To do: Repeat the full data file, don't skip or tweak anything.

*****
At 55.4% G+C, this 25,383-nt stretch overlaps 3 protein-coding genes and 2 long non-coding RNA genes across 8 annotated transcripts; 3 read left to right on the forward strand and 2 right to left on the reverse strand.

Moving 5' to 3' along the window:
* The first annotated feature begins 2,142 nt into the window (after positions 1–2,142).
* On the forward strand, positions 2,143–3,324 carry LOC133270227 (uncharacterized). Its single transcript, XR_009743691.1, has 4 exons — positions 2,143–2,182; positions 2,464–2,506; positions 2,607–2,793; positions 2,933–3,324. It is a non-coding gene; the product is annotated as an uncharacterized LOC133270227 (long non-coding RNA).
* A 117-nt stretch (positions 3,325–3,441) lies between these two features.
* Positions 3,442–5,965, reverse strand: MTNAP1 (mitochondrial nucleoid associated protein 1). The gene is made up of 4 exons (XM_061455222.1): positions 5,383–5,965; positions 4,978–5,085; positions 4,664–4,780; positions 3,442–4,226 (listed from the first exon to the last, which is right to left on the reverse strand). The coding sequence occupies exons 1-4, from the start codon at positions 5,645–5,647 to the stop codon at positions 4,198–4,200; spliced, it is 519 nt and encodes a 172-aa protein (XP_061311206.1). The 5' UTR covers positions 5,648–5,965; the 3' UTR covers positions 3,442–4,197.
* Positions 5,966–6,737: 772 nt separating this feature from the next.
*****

At 55.4% G+C, this 25,383-nt stretch overlaps 3 protein-coding genes and 2 long non-coding RNA genes across 8 annotated transcripts; 3 read left to right on the forward strand and 2 right to left on the reverse strand.

Moving 5' to 3' along the window:
* The first annotated feature begins 2,142 nt into the window (after positions 1–2,142).
* On the forward strand, positions 2,143–3,324 carry LOC133270227 (uncharacterized). Its single transcript, XR_009743691.1, has 4 exons — positions 2,143–2,182; positions 2,464–2,506; positions 2,607–2,793; positions 2,933–3,324. It is a non-coding gene; the product is annotated as an uncharacterized LOC133270227 (long non-coding RNA).
* A 117-nt stretch (positions 3,325–3,441) lies between these two features.
* Positions 3,442–5,965, reverse strand: MTNAP1 (mitochondrial nucleoid associated protein 1). The gene is made up of 4 exons (XM_061455222.1): positions 5,383–5,965; positions 4,978–5,085; positions 4,664–4,780; positions 3,442–4,226 (listed from the first exon to the last, which is right to left on the reverse strand). The coding sequence occupies exons 1-4, from the start codon at positions 5,645–5,647 to the stop codon at positions 4,198–4,200; spliced, it is 519 nt and encodes a 172-aa protein (XP_061311206.1). The 5' UTR covers positions 5,648–5,965; the 3' UTR covers positions 3,442–4,197.
* Positions 5,966–6,737: 772 nt separating this feature from the next.